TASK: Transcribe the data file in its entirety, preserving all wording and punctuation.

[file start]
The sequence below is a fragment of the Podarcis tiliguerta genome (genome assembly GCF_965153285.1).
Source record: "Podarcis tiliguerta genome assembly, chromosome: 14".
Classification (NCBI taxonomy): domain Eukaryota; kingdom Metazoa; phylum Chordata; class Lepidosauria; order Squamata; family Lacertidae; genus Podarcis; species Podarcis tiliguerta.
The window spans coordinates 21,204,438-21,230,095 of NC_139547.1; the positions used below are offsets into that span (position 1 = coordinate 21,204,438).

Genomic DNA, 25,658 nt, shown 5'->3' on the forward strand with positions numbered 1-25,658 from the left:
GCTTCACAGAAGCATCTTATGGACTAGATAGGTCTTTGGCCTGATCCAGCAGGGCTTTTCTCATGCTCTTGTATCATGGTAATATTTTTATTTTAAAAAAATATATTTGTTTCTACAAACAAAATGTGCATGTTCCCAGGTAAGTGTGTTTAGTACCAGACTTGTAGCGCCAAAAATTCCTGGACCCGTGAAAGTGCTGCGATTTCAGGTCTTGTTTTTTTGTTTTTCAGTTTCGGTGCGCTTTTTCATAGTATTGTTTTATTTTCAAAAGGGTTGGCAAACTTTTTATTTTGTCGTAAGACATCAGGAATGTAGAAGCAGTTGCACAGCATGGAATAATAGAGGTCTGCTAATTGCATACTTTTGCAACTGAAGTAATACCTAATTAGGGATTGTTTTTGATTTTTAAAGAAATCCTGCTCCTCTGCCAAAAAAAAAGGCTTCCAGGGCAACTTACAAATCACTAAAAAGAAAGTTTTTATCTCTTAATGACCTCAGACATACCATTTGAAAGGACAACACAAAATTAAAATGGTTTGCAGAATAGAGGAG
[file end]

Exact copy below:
The sequence below is a fragment of the Podarcis tiliguerta genome (genome assembly GCF_965153285.1).
Source record: "Podarcis tiliguerta genome assembly, chromosome: 14".
Classification (NCBI taxonomy): domain Eukaryota; kingdom Metazoa; phylum Chordata; class Lepidosauria; order Squamata; family Lacertidae; genus Podarcis; species Podarcis tiliguerta.
The window spans coordinates 21,204,438-21,230,095 of NC_139547.1; the positions used below are offsets into that span (position 1 = coordinate 21,204,438).

Genomic DNA, 25,658 nt, shown 5'->3' on the forward strand with positions numbered 1-25,658 from the left:
GCTTCACAGAAGCATCTTATGGACTAGATAGGTCTTTGGCCTGATCCAGCAGGGCTTTTCTCATGCTCTTGTATCATGGTAATATTTTTATTTTAAAAAAATATATTTGTTTCTACAAACAAAATGTGCATGTTCCCAGGTAAGTGTGTTTAGTACCAGACTTGTAGCGCCAAAAATTCCTGGACCCGTGAAAGTGCTGCGATTTCAGGTCTTGTTTTTTTGTTTTTCAGTTTCGGTGCGCTTTTTCATAGTATTGTTTTATTTTCAAAAGGGTTGGCAAACTTTTTATTTTGTCGTAAGACATCAGGAATGTAGAAGCAGTTGCACAGCATGGAATAATAGAGGTCTGCTAATTGCATACTTTTGCAACTGAAGTAATACCTAATTAGGGATTGTTTTTGATTTTTAAAGAAATCCTGCTCCTCTGCCAAAAAAAAAGGCTTCCAGGGCAACTTACAAATCACTAAAAAGAAAGTTTTTATCTCTTAATGACCTCAGACATACCATTTGAAAGGACAACACAAAATTAAAATGGTTTGCAGAATAGAGGAG